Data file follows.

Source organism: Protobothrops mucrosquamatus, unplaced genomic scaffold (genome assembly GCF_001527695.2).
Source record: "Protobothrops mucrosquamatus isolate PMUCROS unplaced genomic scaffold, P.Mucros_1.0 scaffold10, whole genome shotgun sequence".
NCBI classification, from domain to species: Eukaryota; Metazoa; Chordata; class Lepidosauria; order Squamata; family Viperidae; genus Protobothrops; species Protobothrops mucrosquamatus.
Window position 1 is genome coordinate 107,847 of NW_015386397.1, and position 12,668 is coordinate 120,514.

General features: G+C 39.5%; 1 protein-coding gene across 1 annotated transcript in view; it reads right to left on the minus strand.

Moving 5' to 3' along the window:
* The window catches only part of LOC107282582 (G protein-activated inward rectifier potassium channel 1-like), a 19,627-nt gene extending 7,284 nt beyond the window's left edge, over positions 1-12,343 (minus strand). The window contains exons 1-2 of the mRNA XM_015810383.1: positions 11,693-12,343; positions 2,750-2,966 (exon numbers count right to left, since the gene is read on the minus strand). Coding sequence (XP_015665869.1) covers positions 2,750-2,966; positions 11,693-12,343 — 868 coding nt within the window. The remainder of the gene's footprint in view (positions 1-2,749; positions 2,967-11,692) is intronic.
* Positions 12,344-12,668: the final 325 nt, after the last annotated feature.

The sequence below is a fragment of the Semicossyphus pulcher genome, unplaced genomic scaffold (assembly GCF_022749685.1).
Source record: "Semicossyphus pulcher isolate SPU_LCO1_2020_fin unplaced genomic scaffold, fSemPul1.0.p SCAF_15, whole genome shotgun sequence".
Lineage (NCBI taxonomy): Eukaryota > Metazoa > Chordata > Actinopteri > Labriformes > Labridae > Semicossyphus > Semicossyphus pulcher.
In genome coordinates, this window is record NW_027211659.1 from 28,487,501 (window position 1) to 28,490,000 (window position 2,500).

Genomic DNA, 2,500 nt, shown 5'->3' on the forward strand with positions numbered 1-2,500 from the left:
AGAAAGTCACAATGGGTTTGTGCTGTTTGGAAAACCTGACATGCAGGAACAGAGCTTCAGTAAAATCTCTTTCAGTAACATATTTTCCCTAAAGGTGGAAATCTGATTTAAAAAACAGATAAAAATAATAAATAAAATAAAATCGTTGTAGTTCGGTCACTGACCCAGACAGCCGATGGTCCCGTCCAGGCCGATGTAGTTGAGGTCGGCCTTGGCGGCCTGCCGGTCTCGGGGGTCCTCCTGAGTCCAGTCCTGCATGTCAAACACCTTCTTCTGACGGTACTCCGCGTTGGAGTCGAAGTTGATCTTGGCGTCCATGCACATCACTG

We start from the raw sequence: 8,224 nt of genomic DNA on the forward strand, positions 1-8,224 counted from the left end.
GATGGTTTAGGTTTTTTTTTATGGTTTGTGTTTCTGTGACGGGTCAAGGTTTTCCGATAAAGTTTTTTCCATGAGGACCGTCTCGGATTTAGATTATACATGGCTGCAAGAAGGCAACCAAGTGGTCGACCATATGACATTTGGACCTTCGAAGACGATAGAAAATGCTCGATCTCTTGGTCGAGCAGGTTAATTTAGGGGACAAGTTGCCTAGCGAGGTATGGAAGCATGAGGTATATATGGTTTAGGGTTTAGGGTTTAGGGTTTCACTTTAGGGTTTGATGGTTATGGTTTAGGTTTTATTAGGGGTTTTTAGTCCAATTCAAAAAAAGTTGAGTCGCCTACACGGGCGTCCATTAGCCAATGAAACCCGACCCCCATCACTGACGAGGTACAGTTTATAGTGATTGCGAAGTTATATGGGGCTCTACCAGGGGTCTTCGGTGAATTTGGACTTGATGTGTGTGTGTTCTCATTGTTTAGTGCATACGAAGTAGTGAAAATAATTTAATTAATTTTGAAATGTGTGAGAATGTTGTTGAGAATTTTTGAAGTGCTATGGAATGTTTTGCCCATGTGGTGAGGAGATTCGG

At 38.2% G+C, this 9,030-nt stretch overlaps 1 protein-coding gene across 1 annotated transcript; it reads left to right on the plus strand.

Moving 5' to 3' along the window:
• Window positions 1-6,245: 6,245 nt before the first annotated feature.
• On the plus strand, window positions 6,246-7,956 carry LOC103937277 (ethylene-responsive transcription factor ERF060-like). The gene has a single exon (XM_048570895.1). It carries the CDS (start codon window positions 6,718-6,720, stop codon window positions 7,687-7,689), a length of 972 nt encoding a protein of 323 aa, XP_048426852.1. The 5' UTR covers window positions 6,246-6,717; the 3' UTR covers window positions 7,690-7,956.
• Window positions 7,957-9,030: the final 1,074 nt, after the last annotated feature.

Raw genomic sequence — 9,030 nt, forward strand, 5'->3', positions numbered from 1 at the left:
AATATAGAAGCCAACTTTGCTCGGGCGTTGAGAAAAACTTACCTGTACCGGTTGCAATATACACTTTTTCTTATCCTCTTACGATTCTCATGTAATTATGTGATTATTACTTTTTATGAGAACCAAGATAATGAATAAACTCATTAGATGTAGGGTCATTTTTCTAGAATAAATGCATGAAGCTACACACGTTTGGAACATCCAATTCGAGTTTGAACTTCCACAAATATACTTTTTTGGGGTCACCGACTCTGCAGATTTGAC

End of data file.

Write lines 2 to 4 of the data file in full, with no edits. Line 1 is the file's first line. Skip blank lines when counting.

Source record: "Protobothrops mucrosquamatus isolate PMUCROS unplaced genomic scaffold, P.Mucros_1.0 scaffold10, whole genome shotgun sequence".
NCBI classification, from domain to species: Eukaryota; Metazoa; Chordata; class Lepidosauria; order Squamata; family Viperidae; genus Protobothrops; species Protobothrops mucrosquamatus.
Window position 1 is genome coordinate 107,847 of NW_015386397.1, and position 12,668 is coordinate 120,514.